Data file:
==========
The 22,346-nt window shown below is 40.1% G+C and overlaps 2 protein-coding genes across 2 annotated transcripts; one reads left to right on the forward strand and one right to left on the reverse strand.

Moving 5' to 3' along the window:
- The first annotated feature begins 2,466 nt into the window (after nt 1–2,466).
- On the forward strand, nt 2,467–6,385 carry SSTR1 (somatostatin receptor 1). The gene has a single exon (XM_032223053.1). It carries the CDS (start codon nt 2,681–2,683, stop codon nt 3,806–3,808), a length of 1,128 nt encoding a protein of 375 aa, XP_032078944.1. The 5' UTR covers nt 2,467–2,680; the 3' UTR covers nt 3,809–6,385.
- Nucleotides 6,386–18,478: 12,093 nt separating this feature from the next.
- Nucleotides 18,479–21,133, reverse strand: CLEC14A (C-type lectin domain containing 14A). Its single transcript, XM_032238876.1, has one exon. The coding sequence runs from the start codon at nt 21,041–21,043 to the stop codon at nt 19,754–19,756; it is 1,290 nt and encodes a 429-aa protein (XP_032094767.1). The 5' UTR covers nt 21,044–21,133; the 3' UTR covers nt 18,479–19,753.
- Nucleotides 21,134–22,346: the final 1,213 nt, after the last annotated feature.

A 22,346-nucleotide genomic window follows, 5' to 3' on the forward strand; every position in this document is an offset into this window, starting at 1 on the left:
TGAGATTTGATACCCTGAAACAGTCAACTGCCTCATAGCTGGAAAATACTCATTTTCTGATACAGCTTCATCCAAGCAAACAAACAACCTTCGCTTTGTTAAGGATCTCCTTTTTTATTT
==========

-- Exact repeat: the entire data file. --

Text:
The 22,346-nt window shown below is 40.1% G+C and overlaps 2 protein-coding genes across 2 annotated transcripts; one reads left to right on the forward strand and one right to left on the reverse strand.

Moving 5' to 3' along the window:
- The first annotated feature begins 2,466 nt into the window (after nt 1–2,466).
- On the forward strand, nt 2,467–6,385 carry SSTR1 (somatostatin receptor 1). The gene has a single exon (XM_032223053.1). It carries the CDS (start codon nt 2,681–2,683, stop codon nt 3,806–3,808), a length of 1,128 nt encoding a protein of 375 aa, XP_032078944.1. The 5' UTR covers nt 2,467–2,680; the 3' UTR covers nt 3,809–6,385.
- Nucleotides 6,386–18,478: 12,093 nt separating this feature from the next.
- Nucleotides 18,479–21,133, reverse strand: CLEC14A (C-type lectin domain containing 14A). Its single transcript, XM_032238876.1, has one exon. The coding sequence runs from the start codon at nt 21,041–21,043 to the stop codon at nt 19,754–19,756; it is 1,290 nt and encodes a 429-aa protein (XP_032094767.1). The 5' UTR covers nt 21,044–21,133; the 3' UTR covers nt 18,479–19,753.
- Nucleotides 21,134–22,346: the final 1,213 nt, after the last annotated feature.

A 22,346-nucleotide genomic window follows, 5' to 3' on the forward strand; every position in this document is an offset into this window, starting at 1 on the left:
TGAGATTTGATACCCTGAAACAGTCAACTGCCTCATAGCTGGAAAATACTCATTTTCTGATACAGCTTCATCCAAGCAAACAAACAACCTTCGCTTTGTTAAGGATCTCCTTTTTTATTT